04 December 2018
An image capturing three photospheric "diamonds" and a ring of solar chromosphere around a rare hybrid solar eclipse has won first place in the Royal Society Publishing Photography Competition. The award, now in its fourth year, celebrates the power of photography to communicate science and shows the beautiful images discovered whilst exploring our world.
Winner Petr Horálek, who is an astrophotographer says, "During an unforgettable expedition to Pokwero, Uganda, I captured an incredibly short and unique hybrid solar eclipse. Just 3 minutes before the 19 second total eclipse, the stormy sky around the sun miraculously cleared up and allowed me to see this spectacular show, of which there is only roughly a 13% chance to successfully observe this phenomenon per century, considering its rare occurrence but also average weather conditions during these particular phenomena.
“During the eclipse, three rare photospheric "diamonds" appeared around the total eclipse’s phase. When the eclipse started (on left side of the image), a two-part diamond ring occurred which was unusual, followed by a third diamond ring on the right side. Another unique observation was the ring of solar chromosphere during the entire total eclipse all around the Moon. Witnessing this phenomenon has made me deeply happy considering how rare it is and how lucky I was with the weather, but also because this particular image has just won the prestigious Royal Society Publishing Photography Competition as overall winner!”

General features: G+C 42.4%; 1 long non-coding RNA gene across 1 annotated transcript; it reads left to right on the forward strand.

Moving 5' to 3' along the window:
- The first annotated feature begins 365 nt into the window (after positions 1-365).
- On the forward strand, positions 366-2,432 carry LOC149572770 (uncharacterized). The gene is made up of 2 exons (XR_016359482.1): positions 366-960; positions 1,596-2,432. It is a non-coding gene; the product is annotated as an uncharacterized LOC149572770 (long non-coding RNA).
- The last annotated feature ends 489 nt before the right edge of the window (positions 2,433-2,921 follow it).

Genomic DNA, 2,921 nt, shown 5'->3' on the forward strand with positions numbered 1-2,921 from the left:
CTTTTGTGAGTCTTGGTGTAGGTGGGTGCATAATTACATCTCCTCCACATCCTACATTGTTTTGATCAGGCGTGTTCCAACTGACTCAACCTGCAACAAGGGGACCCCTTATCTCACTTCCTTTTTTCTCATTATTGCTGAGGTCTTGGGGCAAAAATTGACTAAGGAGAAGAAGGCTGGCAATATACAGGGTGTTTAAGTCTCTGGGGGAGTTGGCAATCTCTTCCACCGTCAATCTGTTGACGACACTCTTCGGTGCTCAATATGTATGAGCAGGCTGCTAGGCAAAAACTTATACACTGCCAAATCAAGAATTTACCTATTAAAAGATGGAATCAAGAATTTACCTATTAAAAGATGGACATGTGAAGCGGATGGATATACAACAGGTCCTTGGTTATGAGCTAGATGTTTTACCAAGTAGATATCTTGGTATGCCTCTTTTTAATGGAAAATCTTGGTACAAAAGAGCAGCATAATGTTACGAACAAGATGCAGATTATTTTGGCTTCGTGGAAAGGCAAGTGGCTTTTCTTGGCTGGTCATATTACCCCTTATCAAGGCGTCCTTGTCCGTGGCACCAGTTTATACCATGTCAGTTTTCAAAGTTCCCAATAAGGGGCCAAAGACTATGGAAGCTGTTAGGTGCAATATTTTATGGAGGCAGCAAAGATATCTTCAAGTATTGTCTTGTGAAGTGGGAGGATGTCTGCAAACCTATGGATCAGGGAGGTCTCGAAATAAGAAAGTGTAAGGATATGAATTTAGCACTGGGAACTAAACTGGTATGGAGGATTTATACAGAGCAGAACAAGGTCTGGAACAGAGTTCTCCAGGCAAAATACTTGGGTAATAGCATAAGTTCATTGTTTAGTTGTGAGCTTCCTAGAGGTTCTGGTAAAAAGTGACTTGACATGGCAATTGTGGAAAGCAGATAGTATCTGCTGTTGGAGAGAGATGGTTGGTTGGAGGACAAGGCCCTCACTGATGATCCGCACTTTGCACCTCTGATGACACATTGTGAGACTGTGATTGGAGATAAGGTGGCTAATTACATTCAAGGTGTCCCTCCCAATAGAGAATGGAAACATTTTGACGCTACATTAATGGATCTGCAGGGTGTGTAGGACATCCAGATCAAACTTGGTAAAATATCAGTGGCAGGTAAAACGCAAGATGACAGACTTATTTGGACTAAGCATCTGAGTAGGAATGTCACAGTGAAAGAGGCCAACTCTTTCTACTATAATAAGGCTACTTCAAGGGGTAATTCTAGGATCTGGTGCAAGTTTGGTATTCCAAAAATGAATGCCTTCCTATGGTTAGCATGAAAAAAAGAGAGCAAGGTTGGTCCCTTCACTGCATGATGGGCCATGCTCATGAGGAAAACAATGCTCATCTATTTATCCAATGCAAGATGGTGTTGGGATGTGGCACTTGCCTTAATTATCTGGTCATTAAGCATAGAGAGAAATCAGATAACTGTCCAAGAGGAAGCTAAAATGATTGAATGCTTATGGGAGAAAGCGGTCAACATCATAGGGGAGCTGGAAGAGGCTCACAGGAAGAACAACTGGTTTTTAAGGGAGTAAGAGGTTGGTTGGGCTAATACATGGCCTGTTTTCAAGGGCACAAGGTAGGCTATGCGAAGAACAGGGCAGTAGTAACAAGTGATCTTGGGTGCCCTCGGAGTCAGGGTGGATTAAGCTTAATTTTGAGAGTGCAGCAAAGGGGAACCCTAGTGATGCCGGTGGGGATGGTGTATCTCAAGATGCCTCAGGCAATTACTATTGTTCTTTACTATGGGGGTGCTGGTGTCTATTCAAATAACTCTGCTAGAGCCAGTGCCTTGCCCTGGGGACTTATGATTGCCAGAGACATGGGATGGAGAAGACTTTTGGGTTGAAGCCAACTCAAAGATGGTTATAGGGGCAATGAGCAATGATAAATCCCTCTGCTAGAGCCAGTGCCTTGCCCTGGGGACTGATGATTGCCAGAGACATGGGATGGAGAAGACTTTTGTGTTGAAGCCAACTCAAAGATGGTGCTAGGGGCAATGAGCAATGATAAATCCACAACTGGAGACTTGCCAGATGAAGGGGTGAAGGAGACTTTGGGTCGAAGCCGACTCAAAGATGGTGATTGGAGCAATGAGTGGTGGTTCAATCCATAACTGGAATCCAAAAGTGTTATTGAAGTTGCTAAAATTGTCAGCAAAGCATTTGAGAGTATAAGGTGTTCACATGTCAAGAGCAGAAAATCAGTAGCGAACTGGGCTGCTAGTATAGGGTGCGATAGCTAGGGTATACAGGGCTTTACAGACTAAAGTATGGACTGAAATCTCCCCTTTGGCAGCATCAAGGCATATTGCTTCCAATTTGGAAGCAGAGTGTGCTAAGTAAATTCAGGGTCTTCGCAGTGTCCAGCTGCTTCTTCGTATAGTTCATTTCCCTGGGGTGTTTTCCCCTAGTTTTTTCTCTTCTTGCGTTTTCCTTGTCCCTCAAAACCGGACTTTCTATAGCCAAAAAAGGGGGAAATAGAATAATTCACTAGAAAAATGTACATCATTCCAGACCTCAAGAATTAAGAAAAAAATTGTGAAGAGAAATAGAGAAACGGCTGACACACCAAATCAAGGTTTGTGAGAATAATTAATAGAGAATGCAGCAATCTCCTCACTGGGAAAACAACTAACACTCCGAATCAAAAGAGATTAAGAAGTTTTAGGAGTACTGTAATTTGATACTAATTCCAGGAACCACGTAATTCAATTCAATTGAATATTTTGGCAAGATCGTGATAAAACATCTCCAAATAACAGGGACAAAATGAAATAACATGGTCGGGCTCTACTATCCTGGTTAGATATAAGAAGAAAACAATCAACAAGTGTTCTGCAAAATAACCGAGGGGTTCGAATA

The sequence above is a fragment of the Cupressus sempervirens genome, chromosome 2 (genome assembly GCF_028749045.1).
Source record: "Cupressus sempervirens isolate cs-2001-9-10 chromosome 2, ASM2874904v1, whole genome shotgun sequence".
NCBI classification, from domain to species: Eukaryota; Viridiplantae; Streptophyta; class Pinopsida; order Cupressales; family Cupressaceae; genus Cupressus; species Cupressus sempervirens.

Professor Ineke De Moortel, one of the three judges, said, “The winning image is a true reflection on what makes this competition, by capturing a unique scientific event and communicating the science behind it through photography.”
Four other stunning photos were singled out by the judges as winners in their categories.